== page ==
Louisville Tax Preparer Sentenced For Filing False Federal Tax Returns And Diverting Client Funds Without Their Knowledge
LOUISVILLE, Ky. – Acting United States Attorney John E. Kuhn, Jr., and Christopher A. Henry, Special Agent in Charge, IRS-Criminal Investigation announced today that Elizabeth A. Lawless, 66, of Louisville, Kentucky, was sentenced this week by Senior District Judge Thomas B. Russell to 6 months in prison, followed by 3 years of supervised release, and ordered to pay restitution in the amount of $329,465 to the IRS.
On November 7, 2014, Lawless pleaded guilty to all counts of a 24-count indictment filed on October 1, 2013, charging her with wire fraud, and aiding and assisting in the preparation of false federal income tax returns.
Beginning in or around February 2010 and continuing through April 2012, Lawless prepared fraudulent tax returns for clients through her business, Lawless BK and Tax, by creating false education credits and fabricating itemized deductions for medical expenses, charitable contributions, and unreimbursed employee business expenses. Lawless did not notify her clients that she was falsifying deductions and credits and did not review her clients' tax returns with them, other than informing them of the amount they were to receive as a refund. As such, her clients were unaware that their returns were fraudulent. From February 2010 to April 2012, the fraudulent returns filed by Lawless, on behalf of her clients, resulted in tax loss of approximately $231,303.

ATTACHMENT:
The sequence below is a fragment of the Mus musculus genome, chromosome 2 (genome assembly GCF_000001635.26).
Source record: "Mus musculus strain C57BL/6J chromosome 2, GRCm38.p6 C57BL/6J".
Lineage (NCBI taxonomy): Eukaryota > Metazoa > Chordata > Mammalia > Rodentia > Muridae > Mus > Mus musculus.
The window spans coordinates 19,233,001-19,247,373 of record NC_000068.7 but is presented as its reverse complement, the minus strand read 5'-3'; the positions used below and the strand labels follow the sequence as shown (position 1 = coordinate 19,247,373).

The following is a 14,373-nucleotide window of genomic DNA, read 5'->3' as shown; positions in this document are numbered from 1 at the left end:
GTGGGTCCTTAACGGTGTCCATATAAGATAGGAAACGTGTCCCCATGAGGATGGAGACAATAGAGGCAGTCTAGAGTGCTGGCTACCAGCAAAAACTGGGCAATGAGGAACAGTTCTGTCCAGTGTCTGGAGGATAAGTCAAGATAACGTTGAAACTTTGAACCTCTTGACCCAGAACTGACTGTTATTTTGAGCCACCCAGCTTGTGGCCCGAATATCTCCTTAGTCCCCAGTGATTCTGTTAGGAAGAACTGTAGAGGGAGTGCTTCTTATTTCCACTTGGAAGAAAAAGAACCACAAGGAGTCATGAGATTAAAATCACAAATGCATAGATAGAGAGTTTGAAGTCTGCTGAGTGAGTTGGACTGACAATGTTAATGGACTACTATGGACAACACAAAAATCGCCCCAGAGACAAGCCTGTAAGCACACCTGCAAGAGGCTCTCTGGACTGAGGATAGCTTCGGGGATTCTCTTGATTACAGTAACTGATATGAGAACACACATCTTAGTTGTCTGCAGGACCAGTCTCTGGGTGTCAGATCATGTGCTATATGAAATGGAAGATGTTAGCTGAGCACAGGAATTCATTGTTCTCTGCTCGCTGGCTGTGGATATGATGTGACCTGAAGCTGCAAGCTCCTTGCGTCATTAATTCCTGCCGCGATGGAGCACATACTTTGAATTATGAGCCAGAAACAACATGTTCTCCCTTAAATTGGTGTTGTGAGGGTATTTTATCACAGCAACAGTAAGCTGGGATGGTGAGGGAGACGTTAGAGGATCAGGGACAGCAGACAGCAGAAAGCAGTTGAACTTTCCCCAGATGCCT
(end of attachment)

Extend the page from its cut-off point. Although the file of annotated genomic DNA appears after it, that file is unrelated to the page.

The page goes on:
Further, Lawless diverted substantial portions of her clients' fraudulent tax refunds to her own bank account. After the fraudulent tax returns were filed, Lawless provided copies of tax returns to her clients, advising them they were the returns that were filed with the Internal Revenue Service ("IRS"). In many cases, the returns Lawless provided to clients differed from the returns that were actually filed with the IRS, in that the filed returns contained additional fraudulent credits and deductions, resulting in larger refunds. Without her clients’ knowledge or consent, Lawless filed Forms 8888 along with the fraudulent returns so that a portion of the refunds would be deposited in her bank account, while deposits for the amounts indicated on the copies of the tax returns (Lawless provided to the clients) were deposited into the clients' accounts. From February 2010 to April 2012, Lawless diverted approximately $127,553 from her clients' fraudulent tax refunds to her own bank account.
This case was prosecuted by Assistant United States Attorney Amanda E. Gregory and was investigated by the Internal Revenue Service-Criminal Investigation.